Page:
Functions of Each Constituent in Coffee Oil

Flavonoids - They minimize the effects of free radicals, rejuvenate the skin cells and reduce inflammation.

Linoleic Acid - It moisturizes the skin, delays aging signs, improves appearance, and promotes skin cell regeneration.

Palmitic Acid - It soothes skin abrasions, and heals rashes, dryness, and insect bites on the skin. It removes excess oil from the skin.

Oleic Acid -  The acid neutralizes the effect of air pollutants with antioxidants and reduces irritation, redness, and scars.

Stearic Acid - It acts as a cleanser, removes dark spots, and helps maintain the texture of the skin formulation. It repairs damaged skin.

A Brief of Green Coffee Oil

Coffee Oil benefits

Green coffee oil extracted from unroasted beans is yellow to a light brown, dense, smooth, and viscous oil. It is odorless or has a slightly green, herbal aroma. The oil is high in fatty acids, flavonoids, and vitamins.  It is rich in antioxidants and helps reduce the appearance of cellulite. Its topical application cleanses and softens the skin, giving it brightness.

Green coffee oil may appear cloudy due to its natural wax content. The users can keep the container or bottle of the oil in hot water for a few minutes to get clear oil.


A Brief of Roasted Coffee Oil

The fatty oil obtained from the roasted beans is green to dark brown and possesses the signature coffee aroma. It contains lecithin and vitamin E, making it a perfect ingredient for dermal formulations. The oil protects the skin from constant wetting or drying and hides unpleasant odors.

Suitability For Use - Coffee oil is a cold-pressed fatty acid oil, but its properties are more similar to essential oils. Both the oils are excellent as an ingredient in massage creams, body lotions, lip balms, bar soaps, sun protection formulations, hair oils or masks, and conditioners. Green coffee beans oil adds a pleasant aroma that complements citrus aromas flawlessly in a perfume. Roasted coffee oil is largely used in under-eye formulations, body scrubs, cosmetic butters, diffuser blends, and skin scrubs.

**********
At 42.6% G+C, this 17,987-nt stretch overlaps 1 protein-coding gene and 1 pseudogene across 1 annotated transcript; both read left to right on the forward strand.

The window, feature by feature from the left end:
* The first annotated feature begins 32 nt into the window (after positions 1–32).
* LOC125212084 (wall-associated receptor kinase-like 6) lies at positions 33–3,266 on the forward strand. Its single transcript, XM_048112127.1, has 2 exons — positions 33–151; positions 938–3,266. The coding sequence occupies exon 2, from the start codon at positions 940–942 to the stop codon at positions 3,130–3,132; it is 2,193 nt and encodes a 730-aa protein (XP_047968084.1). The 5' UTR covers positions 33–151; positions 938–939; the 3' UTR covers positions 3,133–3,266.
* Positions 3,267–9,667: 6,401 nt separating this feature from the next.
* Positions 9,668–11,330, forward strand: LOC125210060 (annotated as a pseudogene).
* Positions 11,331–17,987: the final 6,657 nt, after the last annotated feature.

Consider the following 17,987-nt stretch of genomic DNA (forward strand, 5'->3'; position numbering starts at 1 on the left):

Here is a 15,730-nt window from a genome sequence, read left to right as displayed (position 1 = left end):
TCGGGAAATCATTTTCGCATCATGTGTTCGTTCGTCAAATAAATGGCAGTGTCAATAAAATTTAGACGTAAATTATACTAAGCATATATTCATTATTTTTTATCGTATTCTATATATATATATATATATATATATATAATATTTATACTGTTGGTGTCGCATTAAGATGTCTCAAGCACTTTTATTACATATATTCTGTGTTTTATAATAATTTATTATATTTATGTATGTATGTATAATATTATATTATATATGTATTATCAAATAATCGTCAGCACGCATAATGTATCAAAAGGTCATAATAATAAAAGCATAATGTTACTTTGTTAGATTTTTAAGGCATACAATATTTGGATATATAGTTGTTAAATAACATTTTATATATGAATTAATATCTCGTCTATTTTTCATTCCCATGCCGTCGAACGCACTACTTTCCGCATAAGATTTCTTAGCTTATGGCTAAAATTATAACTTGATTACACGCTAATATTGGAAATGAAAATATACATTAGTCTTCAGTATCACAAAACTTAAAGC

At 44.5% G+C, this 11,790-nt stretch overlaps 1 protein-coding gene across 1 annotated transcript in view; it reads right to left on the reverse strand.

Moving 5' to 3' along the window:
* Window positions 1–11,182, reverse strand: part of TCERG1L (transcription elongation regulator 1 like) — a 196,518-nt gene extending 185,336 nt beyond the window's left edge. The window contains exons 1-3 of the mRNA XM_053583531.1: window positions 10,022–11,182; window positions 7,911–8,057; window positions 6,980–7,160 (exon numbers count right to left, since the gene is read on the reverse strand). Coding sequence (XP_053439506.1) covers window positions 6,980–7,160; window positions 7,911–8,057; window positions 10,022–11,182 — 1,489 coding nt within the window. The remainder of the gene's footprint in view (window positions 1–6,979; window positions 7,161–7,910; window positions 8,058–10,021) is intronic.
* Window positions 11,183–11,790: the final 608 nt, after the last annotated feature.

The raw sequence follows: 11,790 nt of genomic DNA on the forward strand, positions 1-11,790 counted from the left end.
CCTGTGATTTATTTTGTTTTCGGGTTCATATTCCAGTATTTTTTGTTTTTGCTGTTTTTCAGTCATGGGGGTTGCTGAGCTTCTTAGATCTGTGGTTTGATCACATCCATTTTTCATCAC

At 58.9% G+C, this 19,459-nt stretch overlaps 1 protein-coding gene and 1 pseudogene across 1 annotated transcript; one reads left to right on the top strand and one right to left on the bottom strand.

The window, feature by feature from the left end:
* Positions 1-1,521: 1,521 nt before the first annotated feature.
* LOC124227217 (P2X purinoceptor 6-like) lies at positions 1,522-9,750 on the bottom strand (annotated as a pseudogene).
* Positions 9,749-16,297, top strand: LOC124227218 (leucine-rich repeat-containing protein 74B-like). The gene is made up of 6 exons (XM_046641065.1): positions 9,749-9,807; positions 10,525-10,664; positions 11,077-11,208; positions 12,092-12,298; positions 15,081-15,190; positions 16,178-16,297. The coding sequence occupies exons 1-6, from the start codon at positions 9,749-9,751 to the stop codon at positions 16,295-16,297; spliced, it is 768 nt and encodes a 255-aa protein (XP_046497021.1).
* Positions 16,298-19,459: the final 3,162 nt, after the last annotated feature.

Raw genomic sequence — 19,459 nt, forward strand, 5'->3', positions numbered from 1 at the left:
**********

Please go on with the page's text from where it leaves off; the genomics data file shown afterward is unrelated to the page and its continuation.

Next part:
Recommended Uses of Coffee Oil

Uses of Coffee Oil

  1. The scent of coffee is adaptable in fragrance formulations as it blends well with a variety of aromatic woody, resinous, spicy, tobacco, and leather essences. Fragrance makers use it in masculine perfumes, skincare, and grooming products.
  2. People exposed to powerful odors as part of their profession or hobby can use roasted coffee oil to work as an olfactory cleanser. The coffee oil removes lingering odors.
  3. The users can apply the green coffee oil as a regular night serum to tighten the skin and improve appearance. They can combine it with sweet almond or olive oil for facial or hair massage purposes. The same blend can be used to apply under the eyes to reduce puffiness.
  4. The food courts, event organizers, and restaurants can use the combination of vanilla oil and coffee oil in a diffuser in food areas.
  5. Aromatherapists can add it to their blends, meant for skin-rejuvenating purposes and under-eye treatment.

India also produces coffee crops substantially, so there is a significant presence of coffee oil wholesale suppliers and manufacturers in India.